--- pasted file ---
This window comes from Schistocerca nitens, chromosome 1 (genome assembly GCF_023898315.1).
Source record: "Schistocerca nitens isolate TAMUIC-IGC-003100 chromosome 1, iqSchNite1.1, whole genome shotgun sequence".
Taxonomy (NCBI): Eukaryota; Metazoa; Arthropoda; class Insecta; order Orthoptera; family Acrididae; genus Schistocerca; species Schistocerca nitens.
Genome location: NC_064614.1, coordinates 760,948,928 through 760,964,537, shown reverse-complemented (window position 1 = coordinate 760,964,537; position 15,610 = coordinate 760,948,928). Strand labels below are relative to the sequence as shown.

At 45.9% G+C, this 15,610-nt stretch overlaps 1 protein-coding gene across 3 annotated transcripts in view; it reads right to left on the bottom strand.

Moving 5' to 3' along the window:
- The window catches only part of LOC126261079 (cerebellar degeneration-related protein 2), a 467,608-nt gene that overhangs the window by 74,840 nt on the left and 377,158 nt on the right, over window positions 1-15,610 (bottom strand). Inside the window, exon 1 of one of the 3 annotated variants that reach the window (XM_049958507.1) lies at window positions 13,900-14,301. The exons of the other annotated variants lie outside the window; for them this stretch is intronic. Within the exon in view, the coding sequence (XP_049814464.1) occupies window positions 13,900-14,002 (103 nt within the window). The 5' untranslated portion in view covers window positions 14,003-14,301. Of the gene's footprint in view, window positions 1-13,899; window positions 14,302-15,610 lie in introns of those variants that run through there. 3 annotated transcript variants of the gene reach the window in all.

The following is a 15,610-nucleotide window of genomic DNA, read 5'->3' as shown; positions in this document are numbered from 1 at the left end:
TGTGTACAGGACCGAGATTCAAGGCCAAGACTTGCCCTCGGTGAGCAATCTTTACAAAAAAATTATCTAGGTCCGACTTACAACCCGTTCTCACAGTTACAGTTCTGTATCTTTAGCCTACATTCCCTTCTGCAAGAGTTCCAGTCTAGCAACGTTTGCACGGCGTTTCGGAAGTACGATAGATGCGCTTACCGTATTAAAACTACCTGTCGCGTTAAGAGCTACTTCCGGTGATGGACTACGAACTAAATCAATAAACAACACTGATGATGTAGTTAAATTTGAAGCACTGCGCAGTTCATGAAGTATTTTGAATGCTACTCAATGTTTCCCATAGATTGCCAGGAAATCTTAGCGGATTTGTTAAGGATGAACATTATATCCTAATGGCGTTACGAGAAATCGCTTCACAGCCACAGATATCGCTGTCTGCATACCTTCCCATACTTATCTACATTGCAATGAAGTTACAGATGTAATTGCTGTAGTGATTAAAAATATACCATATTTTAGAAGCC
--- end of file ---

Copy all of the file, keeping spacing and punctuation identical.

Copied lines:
This window comes from Schistocerca nitens, chromosome 1 (genome assembly GCF_023898315.1).
Source record: "Schistocerca nitens isolate TAMUIC-IGC-003100 chromosome 1, iqSchNite1.1, whole genome shotgun sequence".
Taxonomy (NCBI): Eukaryota; Metazoa; Arthropoda; class Insecta; order Orthoptera; family Acrididae; genus Schistocerca; species Schistocerca nitens.
Genome location: NC_064614.1, coordinates 760,948,928 through 760,964,537, shown reverse-complemented (window position 1 = coordinate 760,964,537; position 15,610 = coordinate 760,948,928). Strand labels below are relative to the sequence as shown.

At 45.9% G+C, this 15,610-nt stretch overlaps 1 protein-coding gene across 3 annotated transcripts in view; it reads right to left on the bottom strand.

Moving 5' to 3' along the window:
- The window catches only part of LOC126261079 (cerebellar degeneration-related protein 2), a 467,608-nt gene that overhangs the window by 74,840 nt on the left and 377,158 nt on the right, over window positions 1-15,610 (bottom strand). Inside the window, exon 1 of one of the 3 annotated variants that reach the window (XM_049958507.1) lies at window positions 13,900-14,301. The exons of the other annotated variants lie outside the window; for them this stretch is intronic. Within the exon in view, the coding sequence (XP_049814464.1) occupies window positions 13,900-14,002 (103 nt within the window). The 5' untranslated portion in view covers window positions 14,003-14,301. Of the gene's footprint in view, window positions 1-13,899; window positions 14,302-15,610 lie in introns of those variants that run through there. 3 annotated transcript variants of the gene reach the window in all.

The following is a 15,610-nucleotide window of genomic DNA, read 5'->3' as shown; positions in this document are numbered from 1 at the left end:
TGTGTACAGGACCGAGATTCAAGGCCAAGACTTGCCCTCGGTGAGCAATCTTTACAAAAAAATTATCTAGGTCCGACTTACAACCCGTTCTCACAGTTACAGTTCTGTATCTTTAGCCTACATTCCCTTCTGCAAGAGTTCCAGTCTAGCAACGTTTGCACGGCGTTTCGGAAGTACGATAGATGCGCTTACCGTATTAAAACTACCTGTCGCGTTAAGAGCTACTTCCGGTGATGGACTACGAACTAAATCAATAAACAACACTGATGATGTAGTTAAATTTGAAGCACTGCGCAGTTCATGAAGTATTTTGAATGCTACTCAATGTTTCCCATAGATTGCCAGGAAATCTTAGCGGATTTGTTAAGGATGAACATTATATCCTAATGGCGTTACGAGAAATCGCTTCACAGCCACAGATATCGCTGTCTGCATACCTTCCCATACTTATCTACATTGCAATGAAGTTACAGATGTAATTGCTGTAGTGATTAAAAATATACCATATTTTAGAAGCC